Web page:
Zuckerberg’s overarching message in the post which made mention of Cryptocurrencies was based around “fixing important issues” in technology, media and government.” And, indeed, a technology like Blockchain and cryptocurrencies are being heralded as revolutionary within those fields and with the backing of such an institution, there could be scope for rocketing growth in adoption and recognition for cryptocurrencies.

Take back the power

It is unsurprising to see why Zuckerberg would be interested in a decentralized system when you inspect Social media for its peer-to-peer power. While there is a centralized force on Facebook, it has given individuals a lot of power and a much bigger voice.

A decentralized system like cryptocurrencies can only aid that growth further, and as Zuckerberg states – “put it [power] back into people’s hands.”

Well-known Software Engineer Jameson Lopp explains how, in a monetary space, cryptocurrencies have flipped conventional centralized thinking on its head.

“At least from the monetary standpoint, we said let’s turn this whole thing upside down. Instead of us trusting certain entities, instead, we are going to track everything ourselves, validate our rules and not trust anybody.”

Be it media, social media, finance, investing or any other sector, the traditionalists and the early innovators turning to cryptocurrencies, even to learn, could be the start of something big.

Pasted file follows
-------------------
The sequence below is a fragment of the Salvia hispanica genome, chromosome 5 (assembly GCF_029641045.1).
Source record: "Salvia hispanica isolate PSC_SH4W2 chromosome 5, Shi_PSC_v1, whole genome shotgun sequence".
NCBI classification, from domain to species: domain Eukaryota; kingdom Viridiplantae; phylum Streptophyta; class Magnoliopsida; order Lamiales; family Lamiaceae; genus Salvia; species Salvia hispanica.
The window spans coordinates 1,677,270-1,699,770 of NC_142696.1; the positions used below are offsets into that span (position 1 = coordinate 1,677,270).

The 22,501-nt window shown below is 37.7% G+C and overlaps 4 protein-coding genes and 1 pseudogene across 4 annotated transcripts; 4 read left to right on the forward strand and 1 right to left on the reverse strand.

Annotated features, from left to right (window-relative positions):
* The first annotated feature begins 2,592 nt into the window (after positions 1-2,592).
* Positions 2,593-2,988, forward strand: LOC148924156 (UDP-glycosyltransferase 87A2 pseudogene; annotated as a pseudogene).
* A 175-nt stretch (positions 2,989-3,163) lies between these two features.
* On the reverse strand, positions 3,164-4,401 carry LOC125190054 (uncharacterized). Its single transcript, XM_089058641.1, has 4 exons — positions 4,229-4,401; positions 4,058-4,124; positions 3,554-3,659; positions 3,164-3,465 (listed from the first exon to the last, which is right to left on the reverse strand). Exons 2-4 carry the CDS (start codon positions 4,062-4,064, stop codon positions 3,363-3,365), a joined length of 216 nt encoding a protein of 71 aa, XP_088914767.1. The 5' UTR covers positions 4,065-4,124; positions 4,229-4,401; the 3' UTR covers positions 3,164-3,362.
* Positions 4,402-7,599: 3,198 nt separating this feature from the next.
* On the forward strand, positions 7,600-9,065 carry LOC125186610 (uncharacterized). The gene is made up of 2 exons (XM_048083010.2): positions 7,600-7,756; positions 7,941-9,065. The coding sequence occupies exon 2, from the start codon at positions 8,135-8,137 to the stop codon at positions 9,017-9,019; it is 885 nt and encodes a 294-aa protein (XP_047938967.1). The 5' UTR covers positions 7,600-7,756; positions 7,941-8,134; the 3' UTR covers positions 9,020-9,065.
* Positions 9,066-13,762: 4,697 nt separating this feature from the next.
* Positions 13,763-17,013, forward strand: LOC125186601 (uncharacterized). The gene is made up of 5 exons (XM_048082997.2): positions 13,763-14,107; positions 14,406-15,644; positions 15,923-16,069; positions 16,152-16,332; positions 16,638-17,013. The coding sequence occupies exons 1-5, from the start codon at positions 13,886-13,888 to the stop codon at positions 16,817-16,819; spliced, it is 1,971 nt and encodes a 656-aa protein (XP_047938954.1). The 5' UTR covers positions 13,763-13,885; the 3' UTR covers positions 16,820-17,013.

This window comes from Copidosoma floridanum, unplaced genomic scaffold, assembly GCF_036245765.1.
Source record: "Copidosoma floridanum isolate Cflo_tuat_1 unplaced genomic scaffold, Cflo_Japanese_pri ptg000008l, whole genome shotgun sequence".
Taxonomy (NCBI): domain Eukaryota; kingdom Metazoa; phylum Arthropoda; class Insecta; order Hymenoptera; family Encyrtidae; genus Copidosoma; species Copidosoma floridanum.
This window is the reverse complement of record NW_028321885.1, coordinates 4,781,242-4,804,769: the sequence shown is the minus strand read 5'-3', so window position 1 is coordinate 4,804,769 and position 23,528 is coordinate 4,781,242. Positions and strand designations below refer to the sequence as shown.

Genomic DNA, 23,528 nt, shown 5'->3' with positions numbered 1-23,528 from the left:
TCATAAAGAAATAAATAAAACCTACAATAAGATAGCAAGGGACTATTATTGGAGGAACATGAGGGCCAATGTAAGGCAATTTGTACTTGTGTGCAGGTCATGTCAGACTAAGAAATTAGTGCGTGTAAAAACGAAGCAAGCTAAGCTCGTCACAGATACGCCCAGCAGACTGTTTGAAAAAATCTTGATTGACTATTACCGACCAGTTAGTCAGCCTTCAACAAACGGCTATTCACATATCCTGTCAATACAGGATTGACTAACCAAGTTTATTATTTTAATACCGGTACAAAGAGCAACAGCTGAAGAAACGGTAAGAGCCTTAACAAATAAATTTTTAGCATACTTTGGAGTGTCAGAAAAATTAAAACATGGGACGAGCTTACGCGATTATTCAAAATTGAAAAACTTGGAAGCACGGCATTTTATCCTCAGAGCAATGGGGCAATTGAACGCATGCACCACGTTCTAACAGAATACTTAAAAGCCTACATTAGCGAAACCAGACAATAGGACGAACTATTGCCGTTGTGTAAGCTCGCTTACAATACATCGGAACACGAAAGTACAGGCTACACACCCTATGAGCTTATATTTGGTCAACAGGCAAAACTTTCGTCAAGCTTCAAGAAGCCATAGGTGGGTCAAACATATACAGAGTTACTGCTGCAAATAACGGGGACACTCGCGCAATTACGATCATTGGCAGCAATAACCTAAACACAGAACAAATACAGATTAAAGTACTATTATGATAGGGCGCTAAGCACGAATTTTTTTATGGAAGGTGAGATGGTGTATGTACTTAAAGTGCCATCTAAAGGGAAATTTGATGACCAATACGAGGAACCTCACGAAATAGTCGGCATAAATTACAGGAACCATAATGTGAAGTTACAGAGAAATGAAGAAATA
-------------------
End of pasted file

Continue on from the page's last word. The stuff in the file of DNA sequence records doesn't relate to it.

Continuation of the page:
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Ripple Success Tips Chairman For World’s Richest As Zuckerberg Eyes Crypto

Ripple Chairman and Co-founder Chris Larsen has profited so much from the asset’s bull run he could be the world’s richest person.

That’s according to BitFury CEO George Kikvadze, whose made a tweet about Larsen’s likely huge personal wealth gains over the past year.

“At Ripple’s Implied Market Value of $320 bln – Chris Larsen with his 37 percent stake has become the world’s richest person bypassing (Bill Gates) & (Warren Buffett),” Kikvadze noted Wednesday.

Ripple’s XRP token has delighted investors into 2018 with gains of over 35,000 percent, much of that taking place in the last few months.

Shooting up to highs above $3.60 per token, only Coinbase’s announcement that it had “no plans” to add new assets, including XRP, was able to take prices down somewhat.